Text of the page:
I’ve heard of the word cenotaph and was aware that one existed at the corner of Rink Street and Park Drive. Apart from merely noting its presence whilst driving hither and thither to Varsity, I never pondered the meaning of the word. The odd ph letter grouping gives the hint that it has a Greek origin but that was about as far my thinking went. After all, there were far more important things to ponder as a young man. The truth is more revealing or shocking or startling, depending on how you look at it.
Main picture: Unveiling of the Cenotaph on the 10th November 1929
This blog does not represent the story of these bridges. Rather it represents an attempt to link every photo of a bridge to the correct bridge mentioned by Margaret Harradine. This was more difficult that it seems as many bridges were destroyed multiple times. The original caption on a photo never identifies whether the bridge was in fact the second or even third bridge at that location.
Main picture: The bridge shown in this photo has now been identified
Like the overwhelming majority of Europeans of my generation in PE I was born in the Provincial Hospital – Sandford Block to be precise. Not for us the home births in a Tepee with a dreamcatcher gently twirling in the breeze while a Mother Earth midwife rocks on her haunches as she chants incomprehensible jargon. No, for all the talk about being tougher, my parent’s generation for once were wusses and did not do it au naturel like their mothers – sterile hospital birth it was.
Main picture: Parking lot exit into Buckingham Road – the scene of my denouement in early 1975 while on a mercy mission to visit a friend.
I am increasingly of the opinion that the wearing of masks is an imperative. I have just finished listening to a Czech doctor who said that it is mandatory to wear masks the moment they step outside and their infection rate is testimony to those measures. I’m not talking about the N95 mask but the ordinary pleated mask. Its all about risk reduction.
When I was directed by an email
link to this video (https://www.youtube.com/embed/BC1l4geSTP8)
I thought I had been sneakily misdirected to a televangelist’s video – he
looked just like your common or garden mercenary TV pastor/charlatan.
I must admit that I did not get
past the first minute of his presentation when his earnest piercing eyes forced
me to shut him down before I did the coyote trick and chewed my arm off. So, this will not be a comprehensive
refutation of his claims but I got enough of his drift and arguments early on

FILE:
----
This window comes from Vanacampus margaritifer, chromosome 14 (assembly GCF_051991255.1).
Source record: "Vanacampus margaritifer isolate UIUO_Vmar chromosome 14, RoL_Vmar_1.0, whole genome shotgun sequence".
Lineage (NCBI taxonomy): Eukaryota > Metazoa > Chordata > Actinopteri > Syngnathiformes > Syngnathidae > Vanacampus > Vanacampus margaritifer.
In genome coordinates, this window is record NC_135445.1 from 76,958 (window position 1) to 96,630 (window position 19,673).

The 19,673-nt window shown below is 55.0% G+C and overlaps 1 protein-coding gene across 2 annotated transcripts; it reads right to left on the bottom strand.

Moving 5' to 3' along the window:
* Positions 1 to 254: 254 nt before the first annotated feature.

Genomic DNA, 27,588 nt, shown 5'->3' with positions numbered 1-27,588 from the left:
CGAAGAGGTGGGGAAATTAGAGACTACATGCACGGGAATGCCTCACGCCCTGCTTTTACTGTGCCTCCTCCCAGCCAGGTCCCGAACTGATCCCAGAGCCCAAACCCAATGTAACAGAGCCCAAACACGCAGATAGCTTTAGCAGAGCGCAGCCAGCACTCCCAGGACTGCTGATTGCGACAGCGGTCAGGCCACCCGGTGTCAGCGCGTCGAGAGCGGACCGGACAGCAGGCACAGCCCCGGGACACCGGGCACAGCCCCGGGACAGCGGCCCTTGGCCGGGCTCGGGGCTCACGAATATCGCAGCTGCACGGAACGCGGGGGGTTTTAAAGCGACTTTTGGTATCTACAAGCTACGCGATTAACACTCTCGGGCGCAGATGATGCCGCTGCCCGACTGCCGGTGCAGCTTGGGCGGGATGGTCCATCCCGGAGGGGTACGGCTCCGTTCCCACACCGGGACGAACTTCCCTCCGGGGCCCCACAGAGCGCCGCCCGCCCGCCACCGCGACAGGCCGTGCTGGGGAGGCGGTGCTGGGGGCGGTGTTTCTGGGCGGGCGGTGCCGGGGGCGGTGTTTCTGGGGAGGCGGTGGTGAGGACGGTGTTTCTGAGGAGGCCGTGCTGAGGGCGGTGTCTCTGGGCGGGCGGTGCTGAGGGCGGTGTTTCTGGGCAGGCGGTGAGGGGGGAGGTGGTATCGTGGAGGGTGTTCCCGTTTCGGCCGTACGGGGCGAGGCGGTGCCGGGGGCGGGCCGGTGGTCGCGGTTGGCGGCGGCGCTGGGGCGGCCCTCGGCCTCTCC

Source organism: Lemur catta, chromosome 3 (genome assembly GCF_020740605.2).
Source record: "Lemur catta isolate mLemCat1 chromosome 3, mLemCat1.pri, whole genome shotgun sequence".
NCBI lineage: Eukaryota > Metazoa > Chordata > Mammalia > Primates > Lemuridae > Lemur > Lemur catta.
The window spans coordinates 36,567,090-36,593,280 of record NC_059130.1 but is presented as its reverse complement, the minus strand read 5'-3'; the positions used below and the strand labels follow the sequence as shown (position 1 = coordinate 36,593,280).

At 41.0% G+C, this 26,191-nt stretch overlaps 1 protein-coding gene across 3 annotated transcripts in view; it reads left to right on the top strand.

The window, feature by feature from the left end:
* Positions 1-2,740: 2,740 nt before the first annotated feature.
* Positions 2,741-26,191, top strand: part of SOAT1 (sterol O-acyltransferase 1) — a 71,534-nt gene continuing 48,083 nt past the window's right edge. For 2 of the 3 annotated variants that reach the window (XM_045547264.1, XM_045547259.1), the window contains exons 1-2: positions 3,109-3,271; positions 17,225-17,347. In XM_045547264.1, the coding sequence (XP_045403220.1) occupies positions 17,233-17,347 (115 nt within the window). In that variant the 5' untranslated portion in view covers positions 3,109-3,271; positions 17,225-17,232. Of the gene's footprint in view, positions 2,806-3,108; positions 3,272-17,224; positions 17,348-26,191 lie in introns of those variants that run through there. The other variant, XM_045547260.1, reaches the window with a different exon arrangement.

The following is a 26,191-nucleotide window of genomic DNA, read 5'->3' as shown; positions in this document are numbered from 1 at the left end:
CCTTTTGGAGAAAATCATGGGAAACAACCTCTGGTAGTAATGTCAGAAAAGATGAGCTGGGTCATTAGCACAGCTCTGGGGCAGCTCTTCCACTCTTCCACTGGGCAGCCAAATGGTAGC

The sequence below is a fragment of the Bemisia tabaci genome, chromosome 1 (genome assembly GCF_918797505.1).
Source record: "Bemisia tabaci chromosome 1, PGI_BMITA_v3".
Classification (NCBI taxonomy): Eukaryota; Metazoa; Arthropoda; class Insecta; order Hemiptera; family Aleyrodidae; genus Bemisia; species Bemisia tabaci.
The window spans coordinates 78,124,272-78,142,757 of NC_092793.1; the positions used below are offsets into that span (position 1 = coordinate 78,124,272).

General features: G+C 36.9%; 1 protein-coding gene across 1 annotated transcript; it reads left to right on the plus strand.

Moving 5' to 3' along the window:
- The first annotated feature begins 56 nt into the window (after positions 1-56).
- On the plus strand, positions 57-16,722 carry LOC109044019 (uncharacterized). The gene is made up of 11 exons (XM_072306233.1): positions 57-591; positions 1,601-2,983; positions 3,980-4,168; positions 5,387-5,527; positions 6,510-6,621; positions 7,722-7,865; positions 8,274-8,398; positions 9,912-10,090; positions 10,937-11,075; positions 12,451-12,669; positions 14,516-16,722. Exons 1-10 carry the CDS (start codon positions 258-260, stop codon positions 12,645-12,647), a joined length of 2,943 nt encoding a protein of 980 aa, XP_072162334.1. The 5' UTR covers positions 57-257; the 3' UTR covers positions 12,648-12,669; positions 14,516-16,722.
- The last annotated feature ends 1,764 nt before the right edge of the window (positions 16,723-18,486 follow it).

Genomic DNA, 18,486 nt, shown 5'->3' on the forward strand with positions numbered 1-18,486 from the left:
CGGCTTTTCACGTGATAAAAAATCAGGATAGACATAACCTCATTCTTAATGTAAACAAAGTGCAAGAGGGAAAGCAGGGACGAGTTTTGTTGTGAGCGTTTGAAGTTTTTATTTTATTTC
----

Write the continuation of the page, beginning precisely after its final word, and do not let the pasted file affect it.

and I did not wish to waste my life any further than I had to. It’s all been said before.
If one doubts the terrible economic consequences of the disease, then these Nasa photos will jolt you out of your complacency. They show the amount of Nitrogen Oxide in the atmosphere which is primary due to the usage of motor cars but also any industrial process that burns fuels at high temperatures.
The first photo overs a period in January before lockdown – voluntary as well as involuntary – and the second covers the period after it has taken effect.
Disclaimer: As apposed to my brother Dean, I should
be the long distance runner in the family.
I, in my callow youth, was short, wiry and ornery (but mostly just went
my own way). Suddenly one day in
standard 9 the ugly duckling became a ‘swan’.
From always being on the ground in the annual class photographs I
suddenly found myself in the second row – heady times. In Matric, I proudly took my place alongside
all those guys in the back row who had played rugby lock their whole lives –
traditionally reserved for the tallest while the coach struggled to find a
position where he could hide me. I might
have got tallish, but I never got broad, let alone broadish. I left Varsity a tad under 6 ft and weighing
in at 73kg. By the age of 55 I had put
on weight – I weighed 75kg. I was long
distance material – rangy and still a bit ornery. Dean, my elder brother by 4 years, was not
the archetypal long distance runner. He
was an inch or two shorter than me and struggled with his extra poundage for
his whole life. In addition, a very,
very septic burst appendix (caused by our sister Cheryl, a tough little shit of
note, giving him a voltruis skop in the right side when he was 10 or 11)
ensured that his 6- pack, if he could get one, was ripped to pieces by the aggressive
surgery resulting in a recurrent stitch when running.
I think we’re f%$@ed no matter
what we do. Perhaps that’s an
exaggeration, but I believe that unless we make radical interventions soon, it
will be too late no matter what we do then.
I’m not referring to the tearing of the social fabric of society due to
social media or violent pc games, or the destruction of rain forests, or the
bleaching of coral reefs – I am only concerned here with climate change.
The greatness of a nation and its moral
progress can be judged by the way that its animals are treated.
Apparently, this quote has been falsely
attributed to Mahatma Gandhi.
Nevertheless, it remains a great quote.
What is not in dispute is the following broadly similar quote from 1905
that was engraved in perpetuity (we hope) on the Horse Memorial in Port
Main picture: The ineffably humble inscription on the Horse Memorial
Bruce Koloane obviously agreed to plead guilty to his three charges at his disciplinary hearing which meant that no evidence was led and, hence, no red faces, particularly for No. 1 – that is if his face could turn red. Thinking about it, even if he was melatoninally challenged like me, he still would not
blush as he has no shame.
But I digress. Pleading guilty is very useful in certain cases.
Main picture: Uit klaar parade, Officers Course, Tech Services Corp, Dec 1981